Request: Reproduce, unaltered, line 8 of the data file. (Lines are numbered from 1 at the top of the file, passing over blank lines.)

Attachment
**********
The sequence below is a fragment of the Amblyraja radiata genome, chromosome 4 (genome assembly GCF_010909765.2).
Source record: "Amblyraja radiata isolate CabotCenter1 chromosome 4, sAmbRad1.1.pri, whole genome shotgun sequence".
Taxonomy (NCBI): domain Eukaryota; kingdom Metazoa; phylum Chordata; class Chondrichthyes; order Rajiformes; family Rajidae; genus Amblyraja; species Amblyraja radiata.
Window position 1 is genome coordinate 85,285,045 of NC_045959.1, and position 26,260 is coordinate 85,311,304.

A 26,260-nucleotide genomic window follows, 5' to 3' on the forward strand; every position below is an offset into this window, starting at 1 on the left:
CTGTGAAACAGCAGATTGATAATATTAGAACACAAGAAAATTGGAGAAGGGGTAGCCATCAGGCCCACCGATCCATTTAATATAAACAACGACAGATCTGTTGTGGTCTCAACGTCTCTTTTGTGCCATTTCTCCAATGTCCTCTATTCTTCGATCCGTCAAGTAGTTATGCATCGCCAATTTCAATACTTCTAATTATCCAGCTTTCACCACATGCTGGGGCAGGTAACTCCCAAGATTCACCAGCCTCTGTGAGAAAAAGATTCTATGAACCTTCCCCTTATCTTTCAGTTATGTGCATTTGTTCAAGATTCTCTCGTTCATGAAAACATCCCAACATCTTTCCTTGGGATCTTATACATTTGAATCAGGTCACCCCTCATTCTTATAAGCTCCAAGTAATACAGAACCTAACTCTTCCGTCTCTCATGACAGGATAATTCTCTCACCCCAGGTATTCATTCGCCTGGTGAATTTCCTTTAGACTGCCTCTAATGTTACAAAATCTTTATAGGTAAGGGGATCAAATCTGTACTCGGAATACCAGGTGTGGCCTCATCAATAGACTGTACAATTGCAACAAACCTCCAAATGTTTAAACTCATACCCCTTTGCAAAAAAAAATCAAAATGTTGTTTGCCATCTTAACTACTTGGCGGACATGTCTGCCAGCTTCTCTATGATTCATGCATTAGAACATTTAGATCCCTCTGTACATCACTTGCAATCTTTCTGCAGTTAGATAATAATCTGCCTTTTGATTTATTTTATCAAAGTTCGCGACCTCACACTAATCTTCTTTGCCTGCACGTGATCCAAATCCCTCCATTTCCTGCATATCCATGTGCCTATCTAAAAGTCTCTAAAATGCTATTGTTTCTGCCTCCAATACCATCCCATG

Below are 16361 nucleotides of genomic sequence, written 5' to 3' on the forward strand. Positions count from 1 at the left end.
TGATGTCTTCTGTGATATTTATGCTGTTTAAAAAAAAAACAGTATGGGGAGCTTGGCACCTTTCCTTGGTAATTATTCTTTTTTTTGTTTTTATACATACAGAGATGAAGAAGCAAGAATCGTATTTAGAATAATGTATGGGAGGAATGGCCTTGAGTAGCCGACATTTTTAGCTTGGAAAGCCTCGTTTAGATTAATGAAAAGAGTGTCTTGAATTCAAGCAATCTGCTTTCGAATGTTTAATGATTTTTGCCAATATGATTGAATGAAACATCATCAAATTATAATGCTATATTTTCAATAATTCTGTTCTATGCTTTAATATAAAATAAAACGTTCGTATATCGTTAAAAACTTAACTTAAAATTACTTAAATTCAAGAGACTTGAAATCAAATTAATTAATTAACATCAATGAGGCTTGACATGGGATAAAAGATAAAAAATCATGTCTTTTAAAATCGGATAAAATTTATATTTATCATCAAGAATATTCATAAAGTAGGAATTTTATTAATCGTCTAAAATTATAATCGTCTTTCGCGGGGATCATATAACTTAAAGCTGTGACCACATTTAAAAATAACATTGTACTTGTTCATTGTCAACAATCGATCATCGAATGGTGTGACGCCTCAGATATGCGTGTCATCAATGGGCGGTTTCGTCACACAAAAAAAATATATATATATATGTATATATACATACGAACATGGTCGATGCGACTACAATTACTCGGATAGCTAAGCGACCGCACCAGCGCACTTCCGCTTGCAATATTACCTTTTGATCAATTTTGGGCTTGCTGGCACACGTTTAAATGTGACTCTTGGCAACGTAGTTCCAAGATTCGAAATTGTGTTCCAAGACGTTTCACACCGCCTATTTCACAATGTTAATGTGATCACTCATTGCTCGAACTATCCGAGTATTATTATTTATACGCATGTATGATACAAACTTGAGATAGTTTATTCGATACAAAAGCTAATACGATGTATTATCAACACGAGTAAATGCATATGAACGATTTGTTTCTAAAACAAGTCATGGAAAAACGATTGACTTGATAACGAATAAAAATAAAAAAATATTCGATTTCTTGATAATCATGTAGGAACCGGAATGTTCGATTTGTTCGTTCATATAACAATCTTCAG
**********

TGATGTCTTCTGTGATATTTATGCTGTTTAAAAAAAAAACAGTATGGGGAGCTTGGCACCTTTCCTTGGTAATTATTCTTTTTTTTGTTTTTATACATACAGAGATGAAGAAGCAAGAATCGTATTTAGAATAATGTATGGGAGGAATGGCCTTGAGTAGCCGACATTTTTAGCTTGGAAAGCCTCGTTTAGATTAATGAAAAGAGTGTCTTGAATTCAAGCAATCTGCTTTCGAATGTTTAATGATTTTTGCCAATATGATTGAATGAAACATCATCAAATTATAATGCTATATTTTCAATAATTCTGTTCTATGCTTTAATATAAAATAAAACGTTCGTATATCGTTAAAAACTTAACTTAAAATTACTTAAATTCAAGAGACTTGAAATCAAATTAATTAATTAACATCAATGAGGCTTGACATGGGATAAAAGATAAAAAATCATGTCTTTTAAAATCGGATAAAATTTATATTTATCATCAAGAATATTCATAAAGTAGGAATTTTATTAATCGTCTAAAATTATAATCGTCTTTCGCGGGGATCATATAACTTAAAGCTGTGACCACATTTAAAAATAACATTGTACTTGTTCATTGTCAACAATCGATCATCGAATGGTGTGACGCCTCAGATATGCGTGTCATCAATGGGCGGTTTCGTCACACAAAAAAAATATATATATATATGTATATATACATACGAACATGGTCGATGCGACTACAATTACTCGGATAGCTAAGCGACCGCACCAGCGCACTTCCGCTTGCAATATTACCTTTTGATCAATTTTGGGCTTGCTGGCACACGTTTAAATGTGACTCTTGGCAACGTAGTTCCAAGATTCGAAATTGTGTTCCAAGACGTTTCACACCGCCTATTTCACAATGTTAATGTGATCACTCATTGCTCGAACTATCCGAGTATTATTATTTATACGCATGTATGATACAAACTTGAGATAGTTTATTCGATACAAAAGCTAATACGATGTATTATCAACACGAGTAAATGCATATGAACGATTTGTTTCTAAAACAAGTCATGGAAAAACGATTGACTTGATAACGAATAAAAATAAAAAAATATTCGATTTCTTGATAATCATGTAGGAACCGGAATGTTCGATTTGTTCGTTCATATAACAATCTTCAG